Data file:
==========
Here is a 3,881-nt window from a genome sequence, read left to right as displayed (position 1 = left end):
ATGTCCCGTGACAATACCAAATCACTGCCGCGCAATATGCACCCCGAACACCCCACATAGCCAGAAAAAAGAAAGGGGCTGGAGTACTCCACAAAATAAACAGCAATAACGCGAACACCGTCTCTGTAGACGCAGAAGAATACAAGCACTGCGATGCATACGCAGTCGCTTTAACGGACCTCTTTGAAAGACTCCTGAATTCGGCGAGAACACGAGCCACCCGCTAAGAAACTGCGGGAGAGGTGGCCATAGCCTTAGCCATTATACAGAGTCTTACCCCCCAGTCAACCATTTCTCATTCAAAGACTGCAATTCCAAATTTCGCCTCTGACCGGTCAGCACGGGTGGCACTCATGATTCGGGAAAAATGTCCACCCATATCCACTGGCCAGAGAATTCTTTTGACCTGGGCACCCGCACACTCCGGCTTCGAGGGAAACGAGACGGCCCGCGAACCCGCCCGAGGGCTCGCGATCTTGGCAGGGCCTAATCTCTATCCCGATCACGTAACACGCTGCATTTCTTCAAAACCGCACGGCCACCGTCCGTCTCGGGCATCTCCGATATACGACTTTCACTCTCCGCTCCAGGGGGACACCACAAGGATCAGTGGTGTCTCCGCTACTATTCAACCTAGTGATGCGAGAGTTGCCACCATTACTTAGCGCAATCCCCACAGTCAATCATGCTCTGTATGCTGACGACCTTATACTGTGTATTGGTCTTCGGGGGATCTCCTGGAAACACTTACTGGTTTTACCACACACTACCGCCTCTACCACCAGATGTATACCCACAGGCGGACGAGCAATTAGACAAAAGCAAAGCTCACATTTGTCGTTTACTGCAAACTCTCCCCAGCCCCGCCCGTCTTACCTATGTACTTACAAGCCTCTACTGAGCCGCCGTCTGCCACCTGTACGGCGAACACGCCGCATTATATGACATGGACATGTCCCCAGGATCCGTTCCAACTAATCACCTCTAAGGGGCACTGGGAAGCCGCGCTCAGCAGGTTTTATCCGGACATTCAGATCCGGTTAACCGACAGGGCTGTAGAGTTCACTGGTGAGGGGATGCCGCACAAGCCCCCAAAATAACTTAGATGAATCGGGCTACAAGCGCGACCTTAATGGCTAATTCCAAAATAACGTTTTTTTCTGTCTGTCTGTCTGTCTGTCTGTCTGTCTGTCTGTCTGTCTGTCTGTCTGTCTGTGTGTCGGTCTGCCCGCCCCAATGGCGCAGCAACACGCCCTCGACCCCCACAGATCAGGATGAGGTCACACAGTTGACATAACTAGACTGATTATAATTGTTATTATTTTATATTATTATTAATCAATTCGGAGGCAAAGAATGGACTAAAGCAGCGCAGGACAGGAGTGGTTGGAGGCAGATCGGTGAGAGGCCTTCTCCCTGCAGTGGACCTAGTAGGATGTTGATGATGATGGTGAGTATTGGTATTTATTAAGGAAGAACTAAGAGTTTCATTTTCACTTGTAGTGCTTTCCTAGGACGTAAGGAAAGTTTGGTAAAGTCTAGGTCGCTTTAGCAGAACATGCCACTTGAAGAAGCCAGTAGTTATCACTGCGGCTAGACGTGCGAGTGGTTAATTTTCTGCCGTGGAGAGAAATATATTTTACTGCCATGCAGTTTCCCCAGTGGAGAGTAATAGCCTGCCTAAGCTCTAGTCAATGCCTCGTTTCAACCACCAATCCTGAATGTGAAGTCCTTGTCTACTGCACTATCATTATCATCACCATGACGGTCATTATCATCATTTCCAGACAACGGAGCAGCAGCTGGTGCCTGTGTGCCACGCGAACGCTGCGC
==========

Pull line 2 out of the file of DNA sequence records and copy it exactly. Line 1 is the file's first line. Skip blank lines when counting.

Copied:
ATGTCCCGTGACAATACCAAATCACTGCCGCGCAATATGCACCCCGAACACCCCACATAGCCAGAAAAAAGAAAGGGGCTGGAGTACTCCACAAAATAAACAGCAATAACGCGAACACCGTCTCTGTAGACGCAGAAGAATACAAGCACTGCGATGCATACGCAGTCGCTTTAACGGACCTCTTTGAAAGACTCCTGAATTCGGCGAGAACACGAGCCACCCGCTAAGAAACTGCGGGAGAGGTGGCCATAGCCTTAGCCATTATACAGAGTCTTACCCCCCAGTCAACCATTTCTCATTCAAAGACTGCAATTCCAAATTTCGCCTCTGACCGGTCAGCACGGGTGGCACTCATGATTCGGGAAAAATGTCCACCCATATCCACTGGCCAGAGAATTCTTTTGACCTGGGCACCCGCACACTCCGGCTTCGAGGGAAACGAGACGGCCCGCGAACCCGCCCGAGGGCTCGCGATCTTGGCAGGGCCTAATCTCTATCCCGATCACGTAACACGCTGCATTTCTTCAAAACCGCACGGCCACCGTCCGTCTCGGGCATCTCCGATATACGACTTTCACTCTCCGCTCCAGGGGGACACCACAAGGATCAGTGGTGTCTCCGCTACTATTCAACCTAGTGATGCGAGAGTTGCCACCATTACTTAGCGCAATCCCCACAGTCAATCATGCTCTGTATGCTGACGACCTTATACTGTGTATTGGTCTTCGGGGGATCTCCTGGAAACACTTACTGGTTTTACCACACACTACCGCCTCTACCACCAGATGTATACCCACAGGCGGACGAGCAATTAGACAAAAGCAAAGCTCACATTTGTCGTTTACTGCAAACTCTCCCCAGCCCCGCCCGTCTTACCTATGTACTTACAAGCCTCTACTGAGCCGCCGTCTGCCACCTGTACGGCGAACACGCCGCATTATATGACATGGACATGTCCCCAGGATCCGTTCCAACTAATCACCTCTAAGGGGCACTGGGAAGCCGCGCTCAGCAGGTTTTATCCGGACATTCAGATCCGGTTAACCGACAGGGCTGTAGAGTTCACTGGTGAGGGGATGCCGCACAAGCCCCCAAAATAACTTAGATGAATCGGGCTACAAGCGCGACCTTAATGGCTAATTCCAAAATAACGTTTTTTTCTGTCTGTCTGTCTGTCTGTCTGTCTGTCTGTCTGTCTGTCTGTCTGTCTGTCTGTGTGTCGGTCTGCCCGCCCCAATGGCGCAGCAACACGCCCTCGACCCCCACAGATCAGGATGAGGTCACACAGTTGACATAACTAGACTGATTATAATTGTTATTATTTTATATTATTATTAATCAATTCGGAGGCAAAGAATGGACTAAAGCAGCGCAGGACAGGAGTGGTTGGAGGCAGATCGGTGAGAGGCCTTCTCCCTGCAGTGGACCTAGTAGGATGTTGATGATGATGGTGAGTATTGGTATTTATTAAGGAAGAACTAAGAGTTTCATTTTCACTTGTAGTGCTTTCCTAGGACGTAAGGAAAGTTTGGTAAAGTCTAGGTCGCTTTAGCAGAACATGCCACTTGAAGAAGCCAGTAGTTATCACTGCGGCTAGACGTGCGAGTGGTTAATTTTCTGCCGTGGAGAGAAATATATTTTACTGCCATGCAGTTTCCCCAGTGGAGAGTAATAGCCTGCCTAAGCTCTAGTCAATGCCTCGTTTCAACCACCAATCCTGAATGTGAAGTCCTTGTCTACTGCACTATCATTATCATCACCATGACGGTCATTATCATCATTTCCAGACAACGGAGCAGCAGCTGGTGCCTGTGTGCCACGCGAACGCTGCGC